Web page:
Some spiders lie in ambush and snatch any insect that comes too close.
Other spiders hunt for the insects and other arthropods that they eat, then pounce on them as a cat pounces on a mouse.
But most spiders, which happen to be those that are most familiar to people, trap their prey in silken webs.
All spiders are venomous and use the venom to subdue their prey.
The venom is injected by a pair of fangs that grasp and pierce the prey animal.
Each fang is traversed by a duct, a narrow tunnel, that carries the venom from a poison gland near its base to an opening at the tip of the fang.
Many spiders first inject the intact body of the prey with digestive enzymes that liquefy its tissues.
This liquid is then sucked up, and the spider discards the more or less intact outer shell of the prey.
Other spiders crunch up the prey to expose its soft inner tissues and then flood them with digestive enzymes.
After sucking up their meal, they discard a shapeless mass of chewed-up outer shell.
All spiders are predators that eat other animals, usually insects but also other arthropods.
A few of the larger spiders eat small vertebrates, including birds.
About 2,500 out of a total of about 30,000 known species in the world can be found in North America.
But many spiders, probably including quite a few North American species, have yet to be discovered and named.
Most people know what spiders look like and most spiders are easily recognized, among the exceptions are some small spiders that are very deceptive mimics of ants.
Speaking more technically, spiders are arachnids that have an unsegmented abdomen that is attached to the cephalothorax by a slender stem.
You may have to look closely to see this stem.
Arachna, a Greek word that means spider, also appears in the context of Greek mythology.
As the myth tells us, Arachne of Lydia was a Greek woman who became such a skilled weaver that she ventured to challenge the goddess Athena, who was also a great weaver, to a contest.
The goddess wove a tapestry that portrayed the gods as majestic beings.
Arachne wove an even more beautiful tapestry that showed the gods enjoying their amorous adventures.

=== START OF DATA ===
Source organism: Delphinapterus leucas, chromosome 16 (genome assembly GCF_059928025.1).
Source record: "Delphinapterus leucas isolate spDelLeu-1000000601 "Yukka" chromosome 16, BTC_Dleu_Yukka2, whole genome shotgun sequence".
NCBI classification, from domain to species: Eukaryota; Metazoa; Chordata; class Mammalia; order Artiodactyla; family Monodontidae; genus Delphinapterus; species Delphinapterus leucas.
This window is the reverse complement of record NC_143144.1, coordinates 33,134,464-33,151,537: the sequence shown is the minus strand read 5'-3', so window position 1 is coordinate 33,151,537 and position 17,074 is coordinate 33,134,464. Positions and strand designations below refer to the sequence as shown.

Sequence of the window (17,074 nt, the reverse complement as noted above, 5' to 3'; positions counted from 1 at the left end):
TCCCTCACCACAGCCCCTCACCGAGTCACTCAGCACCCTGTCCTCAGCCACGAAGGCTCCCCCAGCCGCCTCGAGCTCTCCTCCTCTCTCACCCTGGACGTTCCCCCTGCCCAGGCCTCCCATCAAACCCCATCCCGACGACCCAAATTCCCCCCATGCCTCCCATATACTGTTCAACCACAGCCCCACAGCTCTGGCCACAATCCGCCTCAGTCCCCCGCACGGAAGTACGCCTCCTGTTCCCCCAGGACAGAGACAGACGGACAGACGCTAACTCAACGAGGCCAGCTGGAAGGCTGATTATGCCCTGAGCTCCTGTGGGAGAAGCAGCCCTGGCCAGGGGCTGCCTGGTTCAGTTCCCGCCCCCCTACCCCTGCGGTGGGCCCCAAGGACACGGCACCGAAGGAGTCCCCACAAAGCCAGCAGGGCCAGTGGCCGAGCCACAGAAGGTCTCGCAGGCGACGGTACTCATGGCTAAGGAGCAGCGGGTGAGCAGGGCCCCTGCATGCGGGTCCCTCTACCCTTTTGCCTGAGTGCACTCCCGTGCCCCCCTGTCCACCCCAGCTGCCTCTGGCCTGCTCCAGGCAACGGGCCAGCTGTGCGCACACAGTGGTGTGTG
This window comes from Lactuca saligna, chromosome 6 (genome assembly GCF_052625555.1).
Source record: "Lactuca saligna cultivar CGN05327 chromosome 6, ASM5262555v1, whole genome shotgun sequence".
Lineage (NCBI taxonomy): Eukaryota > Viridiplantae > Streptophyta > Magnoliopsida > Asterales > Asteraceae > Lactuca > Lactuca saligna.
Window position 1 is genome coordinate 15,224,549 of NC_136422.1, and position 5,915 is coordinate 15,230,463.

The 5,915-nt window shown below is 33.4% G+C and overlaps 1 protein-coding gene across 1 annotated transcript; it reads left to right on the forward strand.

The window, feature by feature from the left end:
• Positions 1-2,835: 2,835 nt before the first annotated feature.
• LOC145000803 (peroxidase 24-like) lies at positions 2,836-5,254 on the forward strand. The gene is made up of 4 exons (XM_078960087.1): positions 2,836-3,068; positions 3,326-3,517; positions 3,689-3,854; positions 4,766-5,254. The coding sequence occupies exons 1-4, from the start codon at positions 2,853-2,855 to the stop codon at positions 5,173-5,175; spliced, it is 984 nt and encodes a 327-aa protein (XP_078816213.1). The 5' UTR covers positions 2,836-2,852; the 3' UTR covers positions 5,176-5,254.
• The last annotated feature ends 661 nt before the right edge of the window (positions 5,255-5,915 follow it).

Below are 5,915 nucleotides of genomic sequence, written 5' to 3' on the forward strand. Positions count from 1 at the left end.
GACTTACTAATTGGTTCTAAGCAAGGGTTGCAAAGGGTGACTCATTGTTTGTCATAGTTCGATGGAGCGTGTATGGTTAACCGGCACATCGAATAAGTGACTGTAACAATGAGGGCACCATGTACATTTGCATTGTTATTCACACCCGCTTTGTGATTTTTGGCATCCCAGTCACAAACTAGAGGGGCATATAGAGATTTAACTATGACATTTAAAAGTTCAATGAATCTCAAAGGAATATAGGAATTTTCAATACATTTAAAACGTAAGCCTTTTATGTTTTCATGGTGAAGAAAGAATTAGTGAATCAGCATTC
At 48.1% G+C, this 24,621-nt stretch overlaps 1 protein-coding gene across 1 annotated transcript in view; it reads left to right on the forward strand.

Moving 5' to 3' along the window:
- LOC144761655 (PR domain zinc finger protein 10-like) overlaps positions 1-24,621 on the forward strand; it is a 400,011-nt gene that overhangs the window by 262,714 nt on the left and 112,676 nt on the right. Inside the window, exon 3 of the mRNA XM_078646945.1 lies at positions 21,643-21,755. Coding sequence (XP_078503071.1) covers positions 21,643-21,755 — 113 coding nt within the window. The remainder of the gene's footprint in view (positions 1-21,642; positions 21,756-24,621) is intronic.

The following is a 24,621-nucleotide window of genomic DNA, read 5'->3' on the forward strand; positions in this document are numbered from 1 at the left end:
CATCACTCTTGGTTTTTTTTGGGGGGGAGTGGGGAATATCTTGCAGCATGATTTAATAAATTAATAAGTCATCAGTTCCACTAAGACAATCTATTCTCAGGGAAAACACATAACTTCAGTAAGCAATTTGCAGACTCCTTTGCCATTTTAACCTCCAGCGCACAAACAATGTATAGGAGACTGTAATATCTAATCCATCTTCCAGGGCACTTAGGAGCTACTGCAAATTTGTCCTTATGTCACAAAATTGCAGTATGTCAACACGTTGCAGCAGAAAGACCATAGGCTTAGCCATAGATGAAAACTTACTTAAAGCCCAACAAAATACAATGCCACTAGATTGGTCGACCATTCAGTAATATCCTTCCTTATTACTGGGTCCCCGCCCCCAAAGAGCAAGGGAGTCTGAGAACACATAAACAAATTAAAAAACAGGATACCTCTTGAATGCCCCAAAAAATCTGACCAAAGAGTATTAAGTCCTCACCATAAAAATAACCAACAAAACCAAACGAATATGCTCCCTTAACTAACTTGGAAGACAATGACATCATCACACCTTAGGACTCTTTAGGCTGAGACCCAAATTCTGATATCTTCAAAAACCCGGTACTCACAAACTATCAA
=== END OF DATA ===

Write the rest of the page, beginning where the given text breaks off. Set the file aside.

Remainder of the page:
Enraged at the perfection her rival’s creation, Athena tore it to pieces.
Arachne hanged herself in despair.
But the goddess took pity on her and turned the rope into a cobweb and Arachne into a spider.
An arachnid is, not surprisingly, a member of the class Arachnida, which consists of many sorts of creatures that are quite different from each other, including, among others, spiders, scorpions, harvestmen (daddy long legs), mites, and ticks.
The segments of an arachnid’s body are grouped as two regions, the cephalothorax, a combination of head (cephalon) and thorax, and an abdomen that bears no appendages.
The cephalothorax has four pairs of walking legs plus one more pair of legs, called the pedipalps, that are near the mouth and have been greatly modified to serve as antennae, or feelers.
Millipedes don’t attack people and are not dangerous.
But if a millipede is handled, the defensive fluid that oozes from its body may irritate the skin.
Some species curl themselves up into tight balls, thus exposing only their armored upper sides to the predator.
Many millipedes, but not all of them, have a series of stink glands that open along the sides of the body and that, if the millipede is attacked, emit a fluid or a vapor with an offensive smell.
In at least some species, this fluid contains hydrogen cyanide and is sometimes strong enough to kill insects that are confined in a closed jar with an individual of one of these species.